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  • The new technology would enable drones to go beyond GPS tracking.

    The new technology would enable drones to go beyond GPS tracking. | Photo: AFP FILE

The Swiss researchers developed a camera that refreshes and resubmits changes in brightness for individual pixels.

A group of Swiss researchers discovered retina-inspired camera technology for drones, which will enable adjustment to low-light conditions and increased usability of devices “civilian and military applications.”

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Robotics Perception Group chief at the University of Zurich, Davide Scaramuzza, said the newly identified Dynamic Vision Sensor (DVS) system process, “Instead of wastefully sending entire images at fixed frame rates, only the local pixel-level changes caused by movement in a scene are transmitted – at the time they occur.”

Currently, if flight speeds of drones are increased, images become blurred.

But, the researchers developed a camera that refreshes and resubmits changes in brightness for individual pixels.

Scaramuzz explained that DVS adjusts to the intensity of light, similar to the naked eye. These “events,” as the robotics expert calls them, will facilitate the capture of images in high-speed motion or low-lit scenarios.

"This research is the first of its kind in the fields of artificial intelligence and robotics, and will soon enable drones to fly autonomously and faster than ever, including in low-light environments," Professor Scaramuzza said, according to a report by Phys.org.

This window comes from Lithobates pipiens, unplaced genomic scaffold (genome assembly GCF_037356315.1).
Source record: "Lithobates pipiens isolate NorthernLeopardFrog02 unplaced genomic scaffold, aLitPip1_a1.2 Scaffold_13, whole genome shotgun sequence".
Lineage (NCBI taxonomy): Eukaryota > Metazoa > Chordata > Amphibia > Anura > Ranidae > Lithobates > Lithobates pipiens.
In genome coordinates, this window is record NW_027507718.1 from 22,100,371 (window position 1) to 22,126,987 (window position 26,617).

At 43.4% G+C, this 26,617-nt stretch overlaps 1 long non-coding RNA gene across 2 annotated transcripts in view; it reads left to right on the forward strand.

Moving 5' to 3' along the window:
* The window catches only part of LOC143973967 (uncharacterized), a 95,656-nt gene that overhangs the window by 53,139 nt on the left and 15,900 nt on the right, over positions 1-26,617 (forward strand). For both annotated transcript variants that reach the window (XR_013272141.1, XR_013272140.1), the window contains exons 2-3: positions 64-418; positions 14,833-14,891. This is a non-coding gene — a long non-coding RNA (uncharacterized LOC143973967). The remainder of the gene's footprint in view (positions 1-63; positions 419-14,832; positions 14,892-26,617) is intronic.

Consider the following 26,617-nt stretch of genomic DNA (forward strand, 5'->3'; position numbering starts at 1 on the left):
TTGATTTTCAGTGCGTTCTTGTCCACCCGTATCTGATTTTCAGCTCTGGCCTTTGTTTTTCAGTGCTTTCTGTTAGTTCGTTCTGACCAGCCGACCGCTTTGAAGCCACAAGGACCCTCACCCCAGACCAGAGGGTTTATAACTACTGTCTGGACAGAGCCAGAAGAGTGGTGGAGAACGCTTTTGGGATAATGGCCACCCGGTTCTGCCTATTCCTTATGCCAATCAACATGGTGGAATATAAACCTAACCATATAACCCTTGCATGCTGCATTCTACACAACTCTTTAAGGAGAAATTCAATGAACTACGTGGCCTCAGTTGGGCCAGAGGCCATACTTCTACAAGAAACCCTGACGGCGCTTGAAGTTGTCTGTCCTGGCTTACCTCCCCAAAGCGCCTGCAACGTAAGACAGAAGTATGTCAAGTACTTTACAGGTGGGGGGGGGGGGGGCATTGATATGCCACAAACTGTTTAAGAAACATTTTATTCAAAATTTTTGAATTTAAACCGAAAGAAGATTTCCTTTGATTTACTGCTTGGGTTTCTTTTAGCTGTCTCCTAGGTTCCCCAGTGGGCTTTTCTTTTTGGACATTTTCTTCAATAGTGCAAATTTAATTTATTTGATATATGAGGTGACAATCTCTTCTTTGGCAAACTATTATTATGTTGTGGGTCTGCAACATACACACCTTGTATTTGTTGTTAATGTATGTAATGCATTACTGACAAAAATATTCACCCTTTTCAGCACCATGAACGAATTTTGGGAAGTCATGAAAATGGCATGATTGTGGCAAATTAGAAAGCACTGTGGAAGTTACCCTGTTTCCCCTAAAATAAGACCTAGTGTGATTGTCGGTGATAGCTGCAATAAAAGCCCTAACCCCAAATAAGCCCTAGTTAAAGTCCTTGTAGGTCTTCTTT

The group carried out two experiments and found that their DVS-equipped drone saw 130 percent better than a similar system relying on event data and 85 percent better than a system relying on standard data.

This new technology would enable drones to go beyond basic GPS tracking.

"There is still a lot of work to be done before these drones can be deployed in the real world since the event camera used for our research is an early prototype. We have yet to prove that our software also works reliably outdoors," explained Ph.D. student Henri Rebecq.

"We think this is achievable, however, and our recent work has already demonstrated that combining a standard camera with an event-based camera improves the accuracy and reliability of the system," Scaramuzza added.


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